YouTube citing privacy concerns as a reason to remove the Project Veritas video suggests they are admitting the information in the video is accurate.

Tyler S. Farley

The damning video released Monday on YouTube by Project Veritas which showed Google employees talking about how they plan on using the power of Google and YouTube to prevent a “Trump incident” in 2020 has been removed.

The reason given when trying to play the video shows a notice citing a privacy claim by a third party.

However, a privacy claim would seem to suggest that the information in the video must be accurate. Nobody would file a claim of privacy on a video that contains false information, as that would be a different claim altogether.

The Google employees recorded in the video have used their real names in the past on various public forums showing their relationship with Google, so this is not a case of doxxing.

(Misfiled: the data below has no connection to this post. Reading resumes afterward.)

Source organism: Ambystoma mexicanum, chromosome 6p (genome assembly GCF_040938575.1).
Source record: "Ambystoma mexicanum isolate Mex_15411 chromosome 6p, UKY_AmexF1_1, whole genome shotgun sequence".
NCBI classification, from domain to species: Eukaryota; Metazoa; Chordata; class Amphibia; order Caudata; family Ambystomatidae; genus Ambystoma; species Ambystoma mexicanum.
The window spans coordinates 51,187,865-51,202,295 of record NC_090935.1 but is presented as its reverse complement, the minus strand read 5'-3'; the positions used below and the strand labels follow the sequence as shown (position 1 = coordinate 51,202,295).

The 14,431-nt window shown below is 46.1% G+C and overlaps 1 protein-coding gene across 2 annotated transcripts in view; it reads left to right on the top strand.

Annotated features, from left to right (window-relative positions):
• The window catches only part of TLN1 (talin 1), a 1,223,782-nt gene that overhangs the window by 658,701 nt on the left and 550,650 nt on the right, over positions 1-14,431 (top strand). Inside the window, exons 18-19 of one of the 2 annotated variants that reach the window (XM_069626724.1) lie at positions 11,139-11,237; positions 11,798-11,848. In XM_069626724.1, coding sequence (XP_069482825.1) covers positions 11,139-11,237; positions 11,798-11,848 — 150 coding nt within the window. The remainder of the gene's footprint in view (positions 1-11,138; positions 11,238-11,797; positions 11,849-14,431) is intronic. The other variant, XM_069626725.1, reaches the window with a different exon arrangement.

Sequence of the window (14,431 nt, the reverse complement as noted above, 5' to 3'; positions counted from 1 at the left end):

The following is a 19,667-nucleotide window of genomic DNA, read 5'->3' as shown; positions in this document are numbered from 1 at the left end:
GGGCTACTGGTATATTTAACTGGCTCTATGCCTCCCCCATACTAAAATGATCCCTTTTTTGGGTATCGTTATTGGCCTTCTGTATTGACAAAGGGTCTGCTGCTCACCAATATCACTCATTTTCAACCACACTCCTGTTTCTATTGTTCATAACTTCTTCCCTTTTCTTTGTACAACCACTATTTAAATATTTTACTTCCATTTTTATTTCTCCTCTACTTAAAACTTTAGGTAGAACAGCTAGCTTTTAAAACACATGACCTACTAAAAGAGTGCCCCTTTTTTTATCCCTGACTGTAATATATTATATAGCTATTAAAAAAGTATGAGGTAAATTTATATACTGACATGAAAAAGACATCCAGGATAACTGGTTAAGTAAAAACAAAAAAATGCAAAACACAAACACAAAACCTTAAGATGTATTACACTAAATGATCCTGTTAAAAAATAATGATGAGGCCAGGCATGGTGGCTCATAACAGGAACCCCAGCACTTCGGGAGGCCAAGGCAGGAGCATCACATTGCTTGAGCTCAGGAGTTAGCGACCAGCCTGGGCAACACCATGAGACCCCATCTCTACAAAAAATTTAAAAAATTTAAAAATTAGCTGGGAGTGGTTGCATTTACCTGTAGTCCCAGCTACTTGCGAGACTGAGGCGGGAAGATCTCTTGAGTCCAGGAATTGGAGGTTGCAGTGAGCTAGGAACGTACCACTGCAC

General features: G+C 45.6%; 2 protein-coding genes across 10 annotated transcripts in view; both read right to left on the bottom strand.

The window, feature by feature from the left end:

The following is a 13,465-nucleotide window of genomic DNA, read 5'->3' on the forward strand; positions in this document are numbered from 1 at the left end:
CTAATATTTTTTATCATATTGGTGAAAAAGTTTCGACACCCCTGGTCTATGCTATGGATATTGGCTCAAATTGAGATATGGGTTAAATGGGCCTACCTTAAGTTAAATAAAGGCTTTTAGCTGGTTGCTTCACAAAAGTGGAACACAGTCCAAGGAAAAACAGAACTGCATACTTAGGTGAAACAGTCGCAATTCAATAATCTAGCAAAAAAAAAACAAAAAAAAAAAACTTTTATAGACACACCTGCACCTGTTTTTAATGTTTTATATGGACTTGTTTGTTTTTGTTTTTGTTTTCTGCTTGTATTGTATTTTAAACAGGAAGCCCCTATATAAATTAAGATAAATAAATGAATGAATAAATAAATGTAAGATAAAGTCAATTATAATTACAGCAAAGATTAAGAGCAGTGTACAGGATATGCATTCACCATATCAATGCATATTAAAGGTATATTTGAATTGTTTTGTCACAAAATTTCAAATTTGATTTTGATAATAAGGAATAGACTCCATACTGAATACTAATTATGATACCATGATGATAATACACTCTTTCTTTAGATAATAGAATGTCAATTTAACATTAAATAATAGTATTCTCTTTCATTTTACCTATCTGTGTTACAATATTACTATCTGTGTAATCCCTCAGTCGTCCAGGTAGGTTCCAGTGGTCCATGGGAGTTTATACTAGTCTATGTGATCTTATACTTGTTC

The two employees were also speaking in a public place, which means legally there is no expectation of privacy in such a setting. If this was recorded in a closed door meeting, that would be different. But the location of the recorded meeting does not make it a private recording by legal standards.

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So the fact that YouTube removed it for violating or releasing private information means they are admitting the information in it to be accurate. Logically, if the information in the video was inaccurate, you couldn’t claim private information was released as no real information would have been released at all if it was fake.

It seems very likely Google pressured the employee in the video, Jen Gennai to make a privacy claim on the video. This was to give them some legal cover in removing the video. It is almost impossible to believe the employee filing the privacy claim and YouTube did not coordinate together.

Almost more interesting than YouTube being involved with the employee filing a claim to have the video removed is that it shows them to be a publisher, and not a platform, which is one of the key elements of the video itself. The content of the video was indeed newsworthy, and the Supreme Court has upheld the decision that whistle-blower information is allowed to be shared as newsworthy information. So YouTube’s actions here confirms the accusations made by the Project Veritas video against the company that it acts as a publisher.

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